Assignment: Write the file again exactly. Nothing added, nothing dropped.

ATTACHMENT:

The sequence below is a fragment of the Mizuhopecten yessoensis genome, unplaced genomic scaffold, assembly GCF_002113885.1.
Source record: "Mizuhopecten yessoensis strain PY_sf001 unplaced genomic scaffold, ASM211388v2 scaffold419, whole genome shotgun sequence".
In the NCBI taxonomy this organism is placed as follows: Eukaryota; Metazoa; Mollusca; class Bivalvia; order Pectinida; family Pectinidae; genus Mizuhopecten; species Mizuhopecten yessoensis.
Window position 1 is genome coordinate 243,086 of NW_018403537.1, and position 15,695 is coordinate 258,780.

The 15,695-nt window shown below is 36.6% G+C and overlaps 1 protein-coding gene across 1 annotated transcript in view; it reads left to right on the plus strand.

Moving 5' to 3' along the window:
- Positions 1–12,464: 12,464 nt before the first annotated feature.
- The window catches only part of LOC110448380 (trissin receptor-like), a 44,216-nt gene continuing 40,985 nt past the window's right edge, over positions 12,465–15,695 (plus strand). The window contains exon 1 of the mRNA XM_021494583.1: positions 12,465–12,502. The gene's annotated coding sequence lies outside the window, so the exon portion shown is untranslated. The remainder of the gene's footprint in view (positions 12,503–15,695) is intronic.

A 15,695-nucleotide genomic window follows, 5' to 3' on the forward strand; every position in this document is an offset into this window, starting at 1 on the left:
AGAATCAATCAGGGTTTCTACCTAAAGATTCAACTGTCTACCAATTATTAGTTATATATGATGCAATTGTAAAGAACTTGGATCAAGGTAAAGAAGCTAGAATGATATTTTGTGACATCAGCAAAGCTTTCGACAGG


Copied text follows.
The sequence below is a fragment of the Mizuhopecten yessoensis genome, unplaced genomic scaffold, assembly GCF_002113885.1.
Source record: "Mizuhopecten yessoensis strain PY_sf001 unplaced genomic scaffold, ASM211388v2 scaffold419, whole genome shotgun sequence".
In the NCBI taxonomy this organism is placed as follows: Eukaryota; Metazoa; Mollusca; class Bivalvia; order Pectinida; family Pectinidae; genus Mizuhopecten; species Mizuhopecten yessoensis.
Window position 1 is genome coordinate 243,086 of NW_018403537.1, and position 15,695 is coordinate 258,780.

The 15,695-nt window shown below is 36.6% G+C and overlaps 1 protein-coding gene across 1 annotated transcript in view; it reads left to right on the plus strand.

Moving 5' to 3' along the window:
- Positions 1–12,464: 12,464 nt before the first annotated feature.
- The window catches only part of LOC110448380 (trissin receptor-like), a 44,216-nt gene continuing 40,985 nt past the window's right edge, over positions 12,465–15,695 (plus strand). The window contains exon 1 of the mRNA XM_021494583.1: positions 12,465–12,502. The gene's annotated coding sequence lies outside the window, so the exon portion shown is untranslated. The remainder of the gene's footprint in view (positions 12,503–15,695) is intronic.

A 15,695-nucleotide genomic window follows, 5' to 3' on the forward strand; every position in this document is an offset into this window, starting at 1 on the left:
AGAATCAATCAGGGTTTCTACCTAAAGATTCAACTGTCTACCAATTATTAGTTATATATGATGCAATTGTAAAGAACTTGGATCAAGGTAAAGAAGCTAGAATGATATTTTGTGACATCAGCAAAGCTTTCGACAGG